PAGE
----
Drawing upon multidimensional theories of intelligence, the current paper evaluates if the Geneva Emotional Competence Test (GECo) fits within a higher-order intelligence space and if emotional intelligence (EI) branches predict distinct criteria related to adjustment and motivation. Using a combination of classical and S-1 bifactor models, we find that (a) a first-order oblique and bifactor model provide excellent and comparably fitting representation of an EI structure with self-regulatory skills operating independent of general ability, (b) residualized EI abilities uniquely predict criteria over general cognitive ability as referenced by fluid intelligence, and (c) emotion recognition and regulation incrementally predict grade point average (GPA) and affective engagement in opposing directions, after controlling for fluid general ability and the Big Five personality traits. Results are qualified by psychometric analyses suggesting only emotion regulation has enough determinacy and reliable variance beyond a general ability factor to be treated as a manifest score in analyses and interpretation. Findings call for renewed, albeit tempered, research on EI as a multidimensional intelligence and highlight the need for refined assessment of emotional perception, understanding, and management to allow focused analyses of different EI abilities. Full article
(This article belongs to the Special Issue Advances in Socio-Emotional Ability Research)
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Article
The Good, the Bad, and the Clever: Faking Ability as a Socio-Emotional Ability?
J. Intell. 2021, 9(1), 13; https://0-doi-org.brum.beds.ac.uk/10.3390/jintelligence9010013 - 04 Mar 2021
Viewed by 900
Abstract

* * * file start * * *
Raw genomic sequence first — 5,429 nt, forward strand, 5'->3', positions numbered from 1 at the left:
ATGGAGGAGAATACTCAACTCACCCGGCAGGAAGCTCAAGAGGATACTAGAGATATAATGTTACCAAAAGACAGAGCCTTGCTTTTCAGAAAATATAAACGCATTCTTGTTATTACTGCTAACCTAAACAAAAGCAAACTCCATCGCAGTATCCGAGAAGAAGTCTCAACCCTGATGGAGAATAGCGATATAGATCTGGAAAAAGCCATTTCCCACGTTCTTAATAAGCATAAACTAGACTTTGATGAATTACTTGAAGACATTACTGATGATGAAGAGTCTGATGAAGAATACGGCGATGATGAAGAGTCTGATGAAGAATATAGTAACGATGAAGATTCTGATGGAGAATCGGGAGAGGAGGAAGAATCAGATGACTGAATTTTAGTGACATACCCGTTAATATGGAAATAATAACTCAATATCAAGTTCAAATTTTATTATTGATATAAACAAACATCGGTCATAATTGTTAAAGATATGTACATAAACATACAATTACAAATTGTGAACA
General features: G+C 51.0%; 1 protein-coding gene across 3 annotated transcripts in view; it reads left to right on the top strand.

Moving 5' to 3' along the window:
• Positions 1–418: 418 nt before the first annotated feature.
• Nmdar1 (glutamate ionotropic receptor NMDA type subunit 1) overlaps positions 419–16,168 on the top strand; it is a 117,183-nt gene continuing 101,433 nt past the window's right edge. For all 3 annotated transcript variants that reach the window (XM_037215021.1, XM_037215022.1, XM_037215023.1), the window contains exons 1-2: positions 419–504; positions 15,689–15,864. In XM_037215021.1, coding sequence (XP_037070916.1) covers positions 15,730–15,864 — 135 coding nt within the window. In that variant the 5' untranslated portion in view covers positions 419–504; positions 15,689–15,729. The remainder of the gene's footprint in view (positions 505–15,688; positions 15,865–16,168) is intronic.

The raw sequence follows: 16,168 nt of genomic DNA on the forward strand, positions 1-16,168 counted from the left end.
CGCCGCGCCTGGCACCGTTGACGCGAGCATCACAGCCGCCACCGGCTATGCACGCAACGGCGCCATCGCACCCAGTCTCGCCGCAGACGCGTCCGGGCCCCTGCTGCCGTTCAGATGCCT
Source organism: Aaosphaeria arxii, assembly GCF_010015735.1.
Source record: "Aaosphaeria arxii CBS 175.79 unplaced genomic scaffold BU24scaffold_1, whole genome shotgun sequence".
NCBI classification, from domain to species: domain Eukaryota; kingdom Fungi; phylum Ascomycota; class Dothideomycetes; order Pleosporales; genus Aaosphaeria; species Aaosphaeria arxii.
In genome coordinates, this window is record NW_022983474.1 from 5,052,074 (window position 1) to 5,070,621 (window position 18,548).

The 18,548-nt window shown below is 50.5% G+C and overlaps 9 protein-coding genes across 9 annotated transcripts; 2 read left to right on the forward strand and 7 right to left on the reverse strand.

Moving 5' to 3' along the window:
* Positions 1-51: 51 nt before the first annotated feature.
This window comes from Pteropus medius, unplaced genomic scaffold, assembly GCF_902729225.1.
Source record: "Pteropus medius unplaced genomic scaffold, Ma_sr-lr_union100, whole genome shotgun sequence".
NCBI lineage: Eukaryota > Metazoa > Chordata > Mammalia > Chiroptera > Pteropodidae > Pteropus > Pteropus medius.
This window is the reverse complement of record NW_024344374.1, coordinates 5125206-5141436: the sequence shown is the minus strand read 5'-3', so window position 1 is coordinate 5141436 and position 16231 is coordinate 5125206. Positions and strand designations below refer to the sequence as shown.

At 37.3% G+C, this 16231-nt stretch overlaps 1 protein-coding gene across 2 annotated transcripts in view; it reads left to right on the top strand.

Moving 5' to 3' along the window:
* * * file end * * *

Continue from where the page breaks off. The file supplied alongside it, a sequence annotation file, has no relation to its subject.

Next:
Socio-emotional abilities have been proposed as an extension to models of intelligence, but earlier measurement approaches have either not fulfilled criteria of ability measurement or have covered only predominantly receptive abilities. We argue that faking ability—the ability to adjust responses on questionnaires to [...] Read more.
Socio-emotional abilities have been proposed as an extension to models of intelligence, but earlier measurement approaches have either not fulfilled criteria of ability measurement or have covered only predominantly receptive abilities. We argue that faking ability—the ability to adjust responses on questionnaires to present oneself in a desired manner—is a socio-emotional ability that can broaden our understanding of these abilities and intelligence in general. To test this theory, we developed new instruments to measure the ability to fake bad (malingering) and administered them jointly with established tests of faking good ability in a general sample of n = 134. Participants also completed multiple tests of emotion perception along with tests of emotion expression posing, pain expression regulation, and working memory capacity. We found that individual differences in faking ability tests are best explained by a general factor that had a large correlation with receptive socio-emotional abilities and had a zero to medium-sized correlation with different productive socio-emotional abilities. All correlations were still small after controlling these effects for shared variance with general mental ability as indicated by tests of working memory capacity. We conclude that faking ability is indeed correlated meaningfully with other socio-emotional abilities and discuss the implications for intelligence research and applied ability assessment. Full article
(This article belongs to the Special Issue Advances in Socio-Emotional Ability Research)
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Article
Experiential and Strategic Emotional Intelligence Are Implicated When Inhibiting Affective and Non-Affective Distractors: Findings from Three Emotional Flanker N-Back Tasks
J. Intell. 2021, 9(1), 12; https://0-doi-org.brum.beds.ac.uk/10.3390/jintelligence9010012 - 01 Mar 2021
Cited by 1 | Viewed by 682
Abstract
Emotional intelligence (EI) refers to a set of competencies to process, understand, and reason with affective information. Recent studies suggest ability measures of experiential and strategic EI differentially predict performance on non-emotional and emotionally laden tasks. To explore cognitive processes underlying these abilities [...] Read more.